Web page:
An AILA attorney pointed out that many in the H1B1 category for nationals of Singapore and Chile are being requested to present their approved petitions. This category, however, does not require approved petitions. It is possible to apply directly for a visa at the consulate. Ms. Dugan agreed to take the information to ensure training of CBP officers. This is not to be confused with the H1B category, which does require an H1B petition approval.
Renewed Focus on Passengers Departing the U.S.
Ms. Dugan highlighted the CBP's success in apprehending people traveling to Mexico, and taking them into custody. We at the Murthy Law Firm are often asked if one who was out of status can safely depart the United States. Normally, the answer to that would be yes, if one only had immigration status violations and no criminal matters, which could give the appearance of fleeing the country. This has changed, with respect to travel to Mexico. The CBP has begun to work closely with Mexican officials, spurred by concern over the ongoing criminal activity and violence in Mexico and near the U.S./Mexico border.
If one wishes to depart the United States in order to apply for a visa and either a nonimmigrant or immigrant waiver at a U.S. consulate abroad, or simply to depart the U.S. for good, the CBP indicated that this should be possible. The CBP may expand its verification of departing passengers to include nationals of other countries but, currently, the focus remains limited to flights to Mexico and on the U.S.-Mexico border.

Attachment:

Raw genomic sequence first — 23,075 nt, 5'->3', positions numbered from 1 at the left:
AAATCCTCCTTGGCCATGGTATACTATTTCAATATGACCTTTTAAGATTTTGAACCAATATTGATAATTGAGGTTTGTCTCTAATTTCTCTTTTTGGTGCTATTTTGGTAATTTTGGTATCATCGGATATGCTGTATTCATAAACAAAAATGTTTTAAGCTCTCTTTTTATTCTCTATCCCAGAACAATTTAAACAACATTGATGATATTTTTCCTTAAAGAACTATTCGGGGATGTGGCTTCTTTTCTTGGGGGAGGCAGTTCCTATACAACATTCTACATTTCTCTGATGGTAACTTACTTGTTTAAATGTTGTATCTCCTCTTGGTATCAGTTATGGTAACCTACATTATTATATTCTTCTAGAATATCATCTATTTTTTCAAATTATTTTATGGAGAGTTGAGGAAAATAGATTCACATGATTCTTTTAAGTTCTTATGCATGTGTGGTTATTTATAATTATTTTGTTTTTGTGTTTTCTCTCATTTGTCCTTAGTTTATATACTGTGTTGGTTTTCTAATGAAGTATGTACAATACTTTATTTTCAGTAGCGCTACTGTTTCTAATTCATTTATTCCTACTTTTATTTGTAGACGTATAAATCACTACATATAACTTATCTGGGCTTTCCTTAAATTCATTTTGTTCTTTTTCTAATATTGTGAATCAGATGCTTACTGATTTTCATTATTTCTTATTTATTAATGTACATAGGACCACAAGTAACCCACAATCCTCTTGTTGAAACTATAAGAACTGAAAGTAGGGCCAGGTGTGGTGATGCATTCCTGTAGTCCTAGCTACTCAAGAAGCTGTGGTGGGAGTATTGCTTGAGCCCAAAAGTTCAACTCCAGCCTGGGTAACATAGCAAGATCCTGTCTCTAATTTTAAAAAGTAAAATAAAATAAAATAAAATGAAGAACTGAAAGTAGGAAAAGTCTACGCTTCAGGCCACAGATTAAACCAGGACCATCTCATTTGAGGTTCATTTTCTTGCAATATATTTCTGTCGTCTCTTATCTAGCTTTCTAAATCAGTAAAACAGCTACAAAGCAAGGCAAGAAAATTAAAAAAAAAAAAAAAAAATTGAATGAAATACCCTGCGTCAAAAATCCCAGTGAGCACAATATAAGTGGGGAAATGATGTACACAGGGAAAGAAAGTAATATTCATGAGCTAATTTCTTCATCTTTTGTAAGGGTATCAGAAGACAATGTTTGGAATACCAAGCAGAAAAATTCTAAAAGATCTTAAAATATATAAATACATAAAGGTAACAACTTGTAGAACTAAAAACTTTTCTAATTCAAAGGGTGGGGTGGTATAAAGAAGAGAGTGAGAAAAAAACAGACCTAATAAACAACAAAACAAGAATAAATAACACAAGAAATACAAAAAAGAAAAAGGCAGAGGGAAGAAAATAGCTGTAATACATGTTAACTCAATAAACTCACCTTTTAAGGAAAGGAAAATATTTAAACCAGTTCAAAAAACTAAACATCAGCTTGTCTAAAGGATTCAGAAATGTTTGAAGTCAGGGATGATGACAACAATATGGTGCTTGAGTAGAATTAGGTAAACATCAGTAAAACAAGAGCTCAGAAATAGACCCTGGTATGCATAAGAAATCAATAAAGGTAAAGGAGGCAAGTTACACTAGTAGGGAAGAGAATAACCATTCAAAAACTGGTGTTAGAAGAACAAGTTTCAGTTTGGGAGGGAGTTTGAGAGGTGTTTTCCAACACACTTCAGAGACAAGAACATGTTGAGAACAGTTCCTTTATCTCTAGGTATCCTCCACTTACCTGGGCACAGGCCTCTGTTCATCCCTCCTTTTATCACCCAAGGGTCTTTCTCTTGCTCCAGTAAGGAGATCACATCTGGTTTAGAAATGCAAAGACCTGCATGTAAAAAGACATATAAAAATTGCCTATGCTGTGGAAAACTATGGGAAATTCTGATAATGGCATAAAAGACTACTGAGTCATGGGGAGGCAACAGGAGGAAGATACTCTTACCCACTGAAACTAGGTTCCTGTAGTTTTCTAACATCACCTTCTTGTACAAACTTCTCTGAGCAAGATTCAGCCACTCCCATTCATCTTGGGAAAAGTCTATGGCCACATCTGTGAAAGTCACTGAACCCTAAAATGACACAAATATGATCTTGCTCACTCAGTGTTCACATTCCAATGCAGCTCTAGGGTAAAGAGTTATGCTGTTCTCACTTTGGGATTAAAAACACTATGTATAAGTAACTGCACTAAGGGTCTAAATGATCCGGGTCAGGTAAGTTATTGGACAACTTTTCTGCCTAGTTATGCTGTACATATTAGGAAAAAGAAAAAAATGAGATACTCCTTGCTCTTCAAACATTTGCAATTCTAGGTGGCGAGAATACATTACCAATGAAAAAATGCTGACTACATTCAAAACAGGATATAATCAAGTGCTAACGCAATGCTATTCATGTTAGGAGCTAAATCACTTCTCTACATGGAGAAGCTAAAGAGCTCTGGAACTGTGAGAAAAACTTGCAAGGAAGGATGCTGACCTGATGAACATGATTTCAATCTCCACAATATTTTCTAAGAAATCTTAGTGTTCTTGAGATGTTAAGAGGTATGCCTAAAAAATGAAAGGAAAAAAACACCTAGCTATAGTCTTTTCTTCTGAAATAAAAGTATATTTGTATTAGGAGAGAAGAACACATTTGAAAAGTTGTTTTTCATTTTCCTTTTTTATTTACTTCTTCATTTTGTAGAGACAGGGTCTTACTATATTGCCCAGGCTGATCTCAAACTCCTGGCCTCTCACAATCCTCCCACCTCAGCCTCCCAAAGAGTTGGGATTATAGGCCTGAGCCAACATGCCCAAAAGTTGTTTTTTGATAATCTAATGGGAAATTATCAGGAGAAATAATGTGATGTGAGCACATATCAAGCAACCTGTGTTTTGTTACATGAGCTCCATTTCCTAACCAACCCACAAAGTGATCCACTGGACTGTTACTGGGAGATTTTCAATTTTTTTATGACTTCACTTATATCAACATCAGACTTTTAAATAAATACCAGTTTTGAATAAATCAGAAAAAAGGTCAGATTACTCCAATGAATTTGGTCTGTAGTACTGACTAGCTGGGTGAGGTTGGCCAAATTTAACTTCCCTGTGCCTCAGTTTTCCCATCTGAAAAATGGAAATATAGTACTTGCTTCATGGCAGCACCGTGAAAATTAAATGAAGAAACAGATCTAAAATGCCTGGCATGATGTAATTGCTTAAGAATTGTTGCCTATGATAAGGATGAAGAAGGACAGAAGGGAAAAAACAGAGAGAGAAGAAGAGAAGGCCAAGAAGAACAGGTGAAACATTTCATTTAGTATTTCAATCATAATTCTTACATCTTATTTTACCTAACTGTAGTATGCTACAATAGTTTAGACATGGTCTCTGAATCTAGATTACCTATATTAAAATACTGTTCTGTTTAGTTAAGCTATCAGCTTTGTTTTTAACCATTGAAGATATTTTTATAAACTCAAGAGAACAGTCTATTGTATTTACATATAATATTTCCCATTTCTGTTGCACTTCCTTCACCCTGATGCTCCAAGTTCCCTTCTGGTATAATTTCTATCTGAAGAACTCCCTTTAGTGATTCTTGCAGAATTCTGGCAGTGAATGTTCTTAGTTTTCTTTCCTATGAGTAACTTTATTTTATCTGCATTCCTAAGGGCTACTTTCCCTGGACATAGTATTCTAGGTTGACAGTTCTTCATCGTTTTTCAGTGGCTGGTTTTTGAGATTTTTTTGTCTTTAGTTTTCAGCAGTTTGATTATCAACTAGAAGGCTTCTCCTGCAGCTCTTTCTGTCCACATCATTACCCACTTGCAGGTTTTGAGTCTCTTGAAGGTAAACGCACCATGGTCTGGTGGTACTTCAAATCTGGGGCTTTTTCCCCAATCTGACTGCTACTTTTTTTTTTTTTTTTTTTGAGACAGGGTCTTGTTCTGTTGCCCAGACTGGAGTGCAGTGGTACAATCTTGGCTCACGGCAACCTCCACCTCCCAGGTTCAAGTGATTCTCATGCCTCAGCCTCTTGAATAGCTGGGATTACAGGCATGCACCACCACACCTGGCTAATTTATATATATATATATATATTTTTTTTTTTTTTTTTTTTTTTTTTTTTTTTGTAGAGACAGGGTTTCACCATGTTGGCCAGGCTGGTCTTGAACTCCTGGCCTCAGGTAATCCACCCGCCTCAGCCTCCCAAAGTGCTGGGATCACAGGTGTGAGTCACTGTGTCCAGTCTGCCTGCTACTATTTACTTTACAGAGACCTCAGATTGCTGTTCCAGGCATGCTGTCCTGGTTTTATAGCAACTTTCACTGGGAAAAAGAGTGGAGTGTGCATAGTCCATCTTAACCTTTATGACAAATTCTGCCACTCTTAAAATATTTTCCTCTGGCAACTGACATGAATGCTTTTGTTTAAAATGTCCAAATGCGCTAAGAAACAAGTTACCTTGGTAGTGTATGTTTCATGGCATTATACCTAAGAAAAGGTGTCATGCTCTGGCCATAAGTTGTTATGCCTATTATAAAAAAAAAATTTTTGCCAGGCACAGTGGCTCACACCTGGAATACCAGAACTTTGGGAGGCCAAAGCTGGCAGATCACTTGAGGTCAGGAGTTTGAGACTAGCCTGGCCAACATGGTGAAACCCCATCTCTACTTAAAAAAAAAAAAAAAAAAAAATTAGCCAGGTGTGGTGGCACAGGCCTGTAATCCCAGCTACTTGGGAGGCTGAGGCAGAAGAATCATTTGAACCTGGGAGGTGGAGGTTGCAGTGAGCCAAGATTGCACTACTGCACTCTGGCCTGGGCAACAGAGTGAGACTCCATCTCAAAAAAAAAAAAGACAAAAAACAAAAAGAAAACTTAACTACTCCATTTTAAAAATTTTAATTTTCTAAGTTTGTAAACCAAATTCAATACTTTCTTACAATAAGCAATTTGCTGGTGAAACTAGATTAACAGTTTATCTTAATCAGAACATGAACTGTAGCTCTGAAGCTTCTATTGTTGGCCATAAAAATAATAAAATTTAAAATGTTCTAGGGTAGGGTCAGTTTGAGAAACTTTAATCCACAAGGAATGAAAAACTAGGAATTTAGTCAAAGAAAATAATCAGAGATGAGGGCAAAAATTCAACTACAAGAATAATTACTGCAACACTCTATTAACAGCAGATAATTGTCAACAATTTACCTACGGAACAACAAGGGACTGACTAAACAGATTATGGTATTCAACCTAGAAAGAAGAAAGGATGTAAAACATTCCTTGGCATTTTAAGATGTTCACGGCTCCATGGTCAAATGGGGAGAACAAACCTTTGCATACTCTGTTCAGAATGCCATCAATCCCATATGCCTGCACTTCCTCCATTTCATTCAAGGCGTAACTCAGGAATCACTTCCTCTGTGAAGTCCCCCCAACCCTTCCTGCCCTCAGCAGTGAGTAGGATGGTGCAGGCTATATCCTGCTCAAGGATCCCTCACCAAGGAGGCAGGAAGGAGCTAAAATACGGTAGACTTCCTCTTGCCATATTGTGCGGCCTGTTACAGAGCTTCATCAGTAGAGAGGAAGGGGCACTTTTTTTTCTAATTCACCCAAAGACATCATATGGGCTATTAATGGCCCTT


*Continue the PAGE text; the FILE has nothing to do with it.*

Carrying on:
Improper Admission Time by CBP Inspector
When a blanket L-1 petition is shown as the basis for a requested admission, the CBP should admit the individual for three years. Ms. Dugan explained that they comport their policy with the USCIS policy. They intend to put this information on the CBP WebSite. If a mistake is made during the period of admission, it is often possible to present the I-94 at the airport or other deferred inspection site to correct the error.
Americans with Dual Citizenship Sometimes Encounter Problems
It appears that CBP inspectors frequently ask U.S. citizens about the countries to which they have traveled. For a U.S. citizen who claims dual citizenship, there have been instances of requests to show the other country's passport, for verification of the travel history, for security-related reasons. Although this may appear intrusive, in fact, it is permissible for security reasons.
Possible Abandonment of the GC Due to Extended Absences from U.S.
The CBP has the authority to confiscate one's green card if it is believed that the individual has abandoned permanent resident status by remaining outside the U.S. for an extended length of time or for other reasons. In such a case, one is paroled into the United States and scheduled for a removal hearing before an Immigration Judge. Final determination regarding abandonment of status is made by the Immigration Judge.
As can be seen from the many topics discussed in this open forum session, the CBP is involved in a wide range of issues. Their work touches on every immigration category, as well as on matters of enforcement. We at the Murthy Law Firm appreciate the clarifications these CBP representatives provided during the AILA conference in Las Vegas, NV earlier this month.